I’d recalled even earlier times, on the day of my college entrance, my father didn’t go out to work, instead, he’d, given me a lift to the testing place early, but, parked his car by the side of the road, my father who had always been very cautious, left his car keys inside that time. Thankfully, the windows by the driver’s side wasn’t completely rolled up, and my thin arms could, get into it. My father originally wouldn’t allow me to try to get his keys, fearing, that I may, hurt myself, and delayed entering into the test classroom, but, before he finished telling me no, and I’d not thought on it much, I’d gone with this impulse, of wanting to help him out, slowly, stuck my arm in, then, tiptoed, allowing my elbows to straighten, so I can, get deeper into the windows.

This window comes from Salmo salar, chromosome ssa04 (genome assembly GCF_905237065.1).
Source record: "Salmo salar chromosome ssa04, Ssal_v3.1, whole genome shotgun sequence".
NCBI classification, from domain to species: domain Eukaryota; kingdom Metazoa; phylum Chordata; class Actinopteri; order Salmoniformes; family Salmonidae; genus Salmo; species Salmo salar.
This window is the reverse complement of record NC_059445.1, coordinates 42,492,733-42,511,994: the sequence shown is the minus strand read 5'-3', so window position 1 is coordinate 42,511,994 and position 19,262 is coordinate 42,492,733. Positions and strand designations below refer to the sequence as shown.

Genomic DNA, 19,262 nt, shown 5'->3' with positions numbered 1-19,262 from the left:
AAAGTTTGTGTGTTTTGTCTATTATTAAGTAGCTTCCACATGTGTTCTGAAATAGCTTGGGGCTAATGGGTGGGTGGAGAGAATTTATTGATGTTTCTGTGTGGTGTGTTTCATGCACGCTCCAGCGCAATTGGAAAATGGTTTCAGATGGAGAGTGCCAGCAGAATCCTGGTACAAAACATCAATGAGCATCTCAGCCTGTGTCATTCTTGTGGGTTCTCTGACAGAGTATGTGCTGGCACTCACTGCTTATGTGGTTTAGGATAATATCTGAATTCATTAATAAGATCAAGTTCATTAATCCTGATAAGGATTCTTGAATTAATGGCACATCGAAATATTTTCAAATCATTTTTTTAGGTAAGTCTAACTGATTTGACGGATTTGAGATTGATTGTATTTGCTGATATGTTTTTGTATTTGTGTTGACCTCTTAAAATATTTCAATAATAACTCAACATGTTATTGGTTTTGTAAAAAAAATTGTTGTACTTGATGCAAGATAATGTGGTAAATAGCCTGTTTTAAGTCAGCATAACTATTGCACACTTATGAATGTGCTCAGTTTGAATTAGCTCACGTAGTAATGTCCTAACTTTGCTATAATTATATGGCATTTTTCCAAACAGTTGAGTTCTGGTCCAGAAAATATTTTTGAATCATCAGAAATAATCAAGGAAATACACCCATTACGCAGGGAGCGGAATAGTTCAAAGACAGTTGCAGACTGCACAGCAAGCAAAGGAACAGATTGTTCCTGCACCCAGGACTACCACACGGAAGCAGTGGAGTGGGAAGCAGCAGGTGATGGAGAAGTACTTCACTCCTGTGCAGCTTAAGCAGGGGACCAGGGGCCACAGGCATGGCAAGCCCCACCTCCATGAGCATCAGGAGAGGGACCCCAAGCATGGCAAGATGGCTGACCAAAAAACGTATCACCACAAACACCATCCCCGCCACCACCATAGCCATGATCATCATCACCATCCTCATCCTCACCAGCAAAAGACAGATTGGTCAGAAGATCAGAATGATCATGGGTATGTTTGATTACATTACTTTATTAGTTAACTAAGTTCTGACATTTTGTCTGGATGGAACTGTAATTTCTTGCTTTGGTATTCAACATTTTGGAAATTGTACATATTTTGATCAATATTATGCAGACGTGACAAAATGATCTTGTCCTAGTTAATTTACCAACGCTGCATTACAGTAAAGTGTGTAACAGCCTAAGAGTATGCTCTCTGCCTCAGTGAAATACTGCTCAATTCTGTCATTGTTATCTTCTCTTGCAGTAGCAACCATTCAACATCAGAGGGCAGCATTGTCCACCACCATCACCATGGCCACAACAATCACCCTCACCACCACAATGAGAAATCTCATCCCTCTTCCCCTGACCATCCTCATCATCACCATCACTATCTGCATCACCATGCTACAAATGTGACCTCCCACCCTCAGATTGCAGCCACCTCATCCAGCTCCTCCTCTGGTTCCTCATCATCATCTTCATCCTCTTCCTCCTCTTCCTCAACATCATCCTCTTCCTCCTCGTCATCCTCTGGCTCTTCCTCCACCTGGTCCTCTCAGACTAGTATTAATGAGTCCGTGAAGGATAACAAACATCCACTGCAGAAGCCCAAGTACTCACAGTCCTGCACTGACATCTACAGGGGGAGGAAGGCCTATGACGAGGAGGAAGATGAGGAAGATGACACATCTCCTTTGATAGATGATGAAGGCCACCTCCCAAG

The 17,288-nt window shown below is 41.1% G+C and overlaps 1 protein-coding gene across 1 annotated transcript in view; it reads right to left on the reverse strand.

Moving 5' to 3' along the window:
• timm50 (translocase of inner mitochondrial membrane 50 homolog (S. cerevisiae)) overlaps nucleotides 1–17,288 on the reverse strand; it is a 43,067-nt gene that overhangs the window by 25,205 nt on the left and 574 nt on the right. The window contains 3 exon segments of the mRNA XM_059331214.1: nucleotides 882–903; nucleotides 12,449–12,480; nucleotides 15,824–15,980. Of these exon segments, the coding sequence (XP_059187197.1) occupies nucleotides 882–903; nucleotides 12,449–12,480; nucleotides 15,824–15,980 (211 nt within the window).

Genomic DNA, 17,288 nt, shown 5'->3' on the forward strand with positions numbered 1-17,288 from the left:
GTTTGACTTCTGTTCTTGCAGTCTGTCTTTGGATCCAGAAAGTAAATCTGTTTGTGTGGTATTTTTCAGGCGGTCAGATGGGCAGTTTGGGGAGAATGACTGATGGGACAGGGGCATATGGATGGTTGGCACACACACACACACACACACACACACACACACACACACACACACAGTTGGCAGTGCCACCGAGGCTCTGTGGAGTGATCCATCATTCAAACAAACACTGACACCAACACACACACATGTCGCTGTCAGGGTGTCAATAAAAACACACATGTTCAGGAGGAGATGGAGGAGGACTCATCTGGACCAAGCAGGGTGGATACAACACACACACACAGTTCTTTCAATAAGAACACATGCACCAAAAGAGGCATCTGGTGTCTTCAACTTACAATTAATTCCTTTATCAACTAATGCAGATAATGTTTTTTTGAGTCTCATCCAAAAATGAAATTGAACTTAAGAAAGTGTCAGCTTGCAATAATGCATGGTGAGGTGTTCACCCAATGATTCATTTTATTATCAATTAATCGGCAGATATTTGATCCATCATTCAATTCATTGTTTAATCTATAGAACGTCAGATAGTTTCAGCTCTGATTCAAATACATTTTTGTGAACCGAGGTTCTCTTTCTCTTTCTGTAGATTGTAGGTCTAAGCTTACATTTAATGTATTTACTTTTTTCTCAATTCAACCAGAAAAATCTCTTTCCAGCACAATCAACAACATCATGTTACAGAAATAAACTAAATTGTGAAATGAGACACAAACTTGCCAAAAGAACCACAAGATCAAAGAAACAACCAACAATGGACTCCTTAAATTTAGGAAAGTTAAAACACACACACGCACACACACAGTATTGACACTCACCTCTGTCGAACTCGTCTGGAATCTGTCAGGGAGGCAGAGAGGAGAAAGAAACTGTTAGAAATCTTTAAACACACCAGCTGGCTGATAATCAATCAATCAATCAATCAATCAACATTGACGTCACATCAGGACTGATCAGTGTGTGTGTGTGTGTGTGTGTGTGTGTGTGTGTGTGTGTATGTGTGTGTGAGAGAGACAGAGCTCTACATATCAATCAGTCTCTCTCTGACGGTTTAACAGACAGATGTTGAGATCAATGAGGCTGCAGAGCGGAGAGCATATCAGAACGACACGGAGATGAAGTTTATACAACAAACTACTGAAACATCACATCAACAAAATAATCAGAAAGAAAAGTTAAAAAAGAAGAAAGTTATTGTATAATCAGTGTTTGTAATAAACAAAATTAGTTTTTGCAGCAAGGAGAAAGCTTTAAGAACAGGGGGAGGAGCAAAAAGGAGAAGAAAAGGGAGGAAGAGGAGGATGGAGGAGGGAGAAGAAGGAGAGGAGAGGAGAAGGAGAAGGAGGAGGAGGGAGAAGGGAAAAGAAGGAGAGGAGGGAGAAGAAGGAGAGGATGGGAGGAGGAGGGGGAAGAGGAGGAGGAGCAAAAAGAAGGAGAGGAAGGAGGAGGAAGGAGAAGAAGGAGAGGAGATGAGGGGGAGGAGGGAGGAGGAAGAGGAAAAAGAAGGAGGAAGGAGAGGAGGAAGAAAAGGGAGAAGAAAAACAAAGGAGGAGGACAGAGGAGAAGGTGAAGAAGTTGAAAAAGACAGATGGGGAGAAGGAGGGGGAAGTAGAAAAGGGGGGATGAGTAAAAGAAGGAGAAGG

Within fifteen minutes, the car doors were, opened. And, as the doors opened up, my father hurriedly made his way into his cab, rolled down the windows in supersonic speed, saw how I was able to, retract my arms, then, let out a sigh of relief, then immediately, he’d, locked up his cab, and walked with me, into the testing room, to find a cool place, so I can have the last amount of time, to review over the test materials. It’s at this moment, did I realize, how nervous my father was, in facing this test that is to change my life, how he’d cared, so deeply, about how well I was to do on it.
Actually, before the exams, I’d already, secretly, taken the exams for the military academy. During those times, that rate of acceptance for universities was sixty-percent, and military schools were the methods of getting a higher education for high school graduates, but back then, my homeroom teacher believed that there’s a future for the students going into the military academies, and would give sermon-like speeches, on the good points in getting into a military academy, and, as I’d heard, all of these benefits that could, help out with my family’s economics, had taken the place of my imaginations of starting as a freshman in college, and attracted a lot of students from poorer backgrounds, I was, one of whom, the program had, attracted.